Pneumonia is an inflammation of the airways caused by a bacterial, viral, or fungal infection. Walking pneumonia is a nonmedical term for a milder case of pneumonia. The medical term for this condition is atypical pneumonia.
When you have pneumonia, you’ll likely need to spend at least a few days on bed rest. Some severe cases even require hospitalization. However, people with walking pneumonia sometimes don’t even know they have it because the symptoms are so mild. Others may simply feel like they have a cold or other mild viral illness.
The symptoms of walking pneumonia are similar to those of pneumonia. The biggest difference is that the symptoms of walking pneumonia are much milder.
Symptoms of walking pneumonia include:
- mild fever (less than 101°F)
- sore throat
- dry cough lasting more than a week
- labored breathing
- chest pain
- loss of appetite
Symptoms of pneumonia include:
- high fever (101°F to 105°F)
- cough that produces phlegm (mucus)
- chest pain, especially with deep breathing or coughing
- shortness of breath
- sore throat
- loss of appetite
THE MAIN DIFFERENCE:Walking pneumonia’s symptoms are much milder than pneumonia’s. While pneumonia causes a high fever and cough that produces mucus, walking pneumonia involves a very low fever and a dry cough.
Walking pneumonia and pneumonia are both the result of an infection of the respiratory tract. However, they’re caused by different types of germs.
Walking pneumonia is usually caused by bacteria called Mycoplasma pneumoniae. Other bacteria that can cause walking pneumonia include:
- Chlamydophila pneumoniae
- Legionella pneumoniae, which causes Legionnaires’ disease, a more severe type of walking pneumonia
While walking pneumonia is caused by a bacterial infection, pneumonia can involve viruses, bacteria, or fungi. The most common cause of bacterial pneumonia is bacteria called Streptococcus pneumoniae, with Haemophilus influenza being the second most common cause.
THE MAIN DIFFERENCE:Walking pneumonia is always caused by a bacterial infection. Pneumonia can result from a bacterial, viral, or fungal infection.
There are certain factors that increase your risk of developing either walking pneumonia or pneumonia. These include:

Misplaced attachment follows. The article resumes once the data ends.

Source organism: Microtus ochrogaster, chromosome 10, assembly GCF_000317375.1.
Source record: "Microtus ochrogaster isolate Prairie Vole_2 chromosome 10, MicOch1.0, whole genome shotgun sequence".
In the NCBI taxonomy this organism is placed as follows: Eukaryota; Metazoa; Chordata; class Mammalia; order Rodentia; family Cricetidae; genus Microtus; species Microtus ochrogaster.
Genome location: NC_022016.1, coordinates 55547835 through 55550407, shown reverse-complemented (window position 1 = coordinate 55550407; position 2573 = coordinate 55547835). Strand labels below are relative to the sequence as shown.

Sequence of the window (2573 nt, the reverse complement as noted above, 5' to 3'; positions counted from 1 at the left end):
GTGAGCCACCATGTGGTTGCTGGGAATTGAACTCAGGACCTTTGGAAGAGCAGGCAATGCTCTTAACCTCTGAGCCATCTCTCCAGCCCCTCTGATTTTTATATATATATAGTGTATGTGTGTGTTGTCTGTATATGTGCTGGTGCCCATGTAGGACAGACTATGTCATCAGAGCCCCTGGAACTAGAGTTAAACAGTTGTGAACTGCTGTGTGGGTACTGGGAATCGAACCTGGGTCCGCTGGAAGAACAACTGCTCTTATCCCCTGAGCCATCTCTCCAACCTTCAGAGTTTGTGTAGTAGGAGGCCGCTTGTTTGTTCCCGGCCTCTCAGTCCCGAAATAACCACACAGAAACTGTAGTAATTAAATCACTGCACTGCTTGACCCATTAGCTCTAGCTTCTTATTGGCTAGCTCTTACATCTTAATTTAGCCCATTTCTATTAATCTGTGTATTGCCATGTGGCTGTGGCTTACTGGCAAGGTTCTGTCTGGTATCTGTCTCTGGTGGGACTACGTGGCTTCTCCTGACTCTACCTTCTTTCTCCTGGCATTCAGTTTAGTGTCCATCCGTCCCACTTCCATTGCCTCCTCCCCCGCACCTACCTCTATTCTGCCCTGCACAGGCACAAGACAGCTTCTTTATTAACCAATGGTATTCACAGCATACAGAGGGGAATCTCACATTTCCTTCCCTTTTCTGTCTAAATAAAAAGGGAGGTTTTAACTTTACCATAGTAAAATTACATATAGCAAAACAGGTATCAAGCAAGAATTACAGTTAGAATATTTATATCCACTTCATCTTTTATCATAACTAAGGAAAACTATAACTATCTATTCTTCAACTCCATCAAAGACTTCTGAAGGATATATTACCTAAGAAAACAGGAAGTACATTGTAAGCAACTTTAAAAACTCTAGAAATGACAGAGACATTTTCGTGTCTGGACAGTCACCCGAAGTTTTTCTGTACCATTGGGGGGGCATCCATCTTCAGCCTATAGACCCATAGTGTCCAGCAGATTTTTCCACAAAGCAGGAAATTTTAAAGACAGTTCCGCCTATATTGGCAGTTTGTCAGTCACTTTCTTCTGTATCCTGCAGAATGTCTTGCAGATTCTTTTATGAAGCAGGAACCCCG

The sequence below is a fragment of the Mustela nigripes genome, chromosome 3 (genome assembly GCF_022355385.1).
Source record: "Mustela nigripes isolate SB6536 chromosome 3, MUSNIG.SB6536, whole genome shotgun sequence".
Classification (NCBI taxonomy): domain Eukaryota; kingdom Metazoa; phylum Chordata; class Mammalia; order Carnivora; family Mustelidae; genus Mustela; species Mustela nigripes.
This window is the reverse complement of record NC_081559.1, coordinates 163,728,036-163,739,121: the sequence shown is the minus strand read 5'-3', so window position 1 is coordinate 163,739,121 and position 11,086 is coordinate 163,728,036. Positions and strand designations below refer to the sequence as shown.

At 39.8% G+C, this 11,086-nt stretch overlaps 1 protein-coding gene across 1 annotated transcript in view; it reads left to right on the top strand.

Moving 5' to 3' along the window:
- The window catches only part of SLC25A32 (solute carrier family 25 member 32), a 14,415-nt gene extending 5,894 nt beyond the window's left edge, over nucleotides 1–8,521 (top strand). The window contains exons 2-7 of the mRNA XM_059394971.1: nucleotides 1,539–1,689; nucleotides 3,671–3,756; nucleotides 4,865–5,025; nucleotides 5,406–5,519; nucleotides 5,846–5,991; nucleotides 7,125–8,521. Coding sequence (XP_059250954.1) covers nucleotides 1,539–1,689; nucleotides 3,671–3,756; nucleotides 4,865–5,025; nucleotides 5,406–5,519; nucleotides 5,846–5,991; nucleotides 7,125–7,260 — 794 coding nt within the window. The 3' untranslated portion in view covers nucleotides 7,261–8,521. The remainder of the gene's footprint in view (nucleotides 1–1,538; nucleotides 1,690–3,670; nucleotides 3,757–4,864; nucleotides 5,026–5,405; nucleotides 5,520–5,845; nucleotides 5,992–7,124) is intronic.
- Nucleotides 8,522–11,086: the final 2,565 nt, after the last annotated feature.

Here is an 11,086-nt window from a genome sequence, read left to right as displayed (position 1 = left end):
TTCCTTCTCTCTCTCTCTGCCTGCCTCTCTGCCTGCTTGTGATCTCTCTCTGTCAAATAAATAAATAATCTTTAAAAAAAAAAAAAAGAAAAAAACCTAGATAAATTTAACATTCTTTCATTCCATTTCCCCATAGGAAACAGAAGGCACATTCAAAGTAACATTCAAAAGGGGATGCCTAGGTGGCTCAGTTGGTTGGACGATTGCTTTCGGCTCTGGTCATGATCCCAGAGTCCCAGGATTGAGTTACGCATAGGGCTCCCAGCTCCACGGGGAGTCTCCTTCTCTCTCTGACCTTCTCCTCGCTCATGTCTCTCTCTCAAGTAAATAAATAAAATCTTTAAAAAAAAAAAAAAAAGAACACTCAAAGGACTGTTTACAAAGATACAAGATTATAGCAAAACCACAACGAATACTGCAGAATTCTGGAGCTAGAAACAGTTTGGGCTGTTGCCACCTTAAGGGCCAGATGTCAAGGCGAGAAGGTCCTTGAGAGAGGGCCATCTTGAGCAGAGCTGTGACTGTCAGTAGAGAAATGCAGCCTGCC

- being under 2 years old
- being older than 65 years old
- having a suppressed immune system
- having another respiratory condition, such as asthma
- using inhaled corticosteroids for long periods of time
- living or working in very crowded spaces or those that have a lot of germs, such as a school, dormitory, hospital, or nursing home
- living in areas of major air pollution
THE MAIN DIFFERENCE:Pneumonia and walking pneumonia share the same risk factors.
Most people with walking pneumonia don’t go to the doctor because their symptoms are very mild. However, doctors use the same approach to diagnose both types of pneumonia.
To start, they’ll likely listen to your lungs with a stethoscope to check for signs of a problem with your airways. They may also ask about your lifestyle, including the kind of environment you work in and whether you smoke.
In some cases, your doctor might use an X-ray look at your chest. This can help them differentiate between pneumonia and other conditions, such as bronchitis. Depending on your symptoms, they may also take a blood sample, swab your throat, or take a mucus culture to determine which type of bacteria is causing your symptoms.
THE MAIN DIFFERENCE:The symptoms of walking pneumonia are often mild enough that people don’t go to the doctor. If you do, however, your doctor will follow the same process for diagnosing either walking pneumonia or pneumonia.
Many cases of walking pneumonia don’t require treatment. To help your body heal, it’s best to rest as much as possible and stay hydrated. If you have a fever, you can take acetaminophen or ibuprofen. You can also ask your doctor about taking an antibiotic.
Pneumonia and more serious cases of walking pneumonia may need additional treatment, such as:
- oxygen to assist with breathing
- intravenous (IV) fluids
- breathing treatments to help loosen the mucus in your airways
- corticosteroids to reduce inflammation
- oral or IV antibiotics
THE MAIN DIFFERENCE:Walking pneumonia often doesn’t require treatment, though some cases may need antibiotics. Pneumonia may require additional treatment to improve breathing and reduce inflammation in your airways.
While walking pneumonia is usually milder than pneumonia, it involves a longer recovery period. It can take about six weeks to fully recover from walking pneumonia. However, most people recover from pneumonia in about a week. Bacterial pneumonia usually starts to improve shortly after starting antibiotics, while viral pneumonia usually starts to improve after about three days.
If you have a weakened immune system or a severe case of pneumonia, the recovery period might be longer.
THE MAIN DIFFERENCE:While walking pneumonia is milder than pneumonia, it requires a longer recovery period. It can last for up to six weeks, while pneumonia symptoms usually start to improve within a couple of days.
Walking pneumonia is a milder form of pneumonia that’s caused by different types of bacteria.
Unlike other types of pneumonia, people with walking pneumonia usually don’t have severe shortness of breath, high fever, and a productive cough. Both types of pneumonia are usually very contagious, so make sure to wash your hands often and cover you face when you cough if you have walking pneumonia or pneumonia.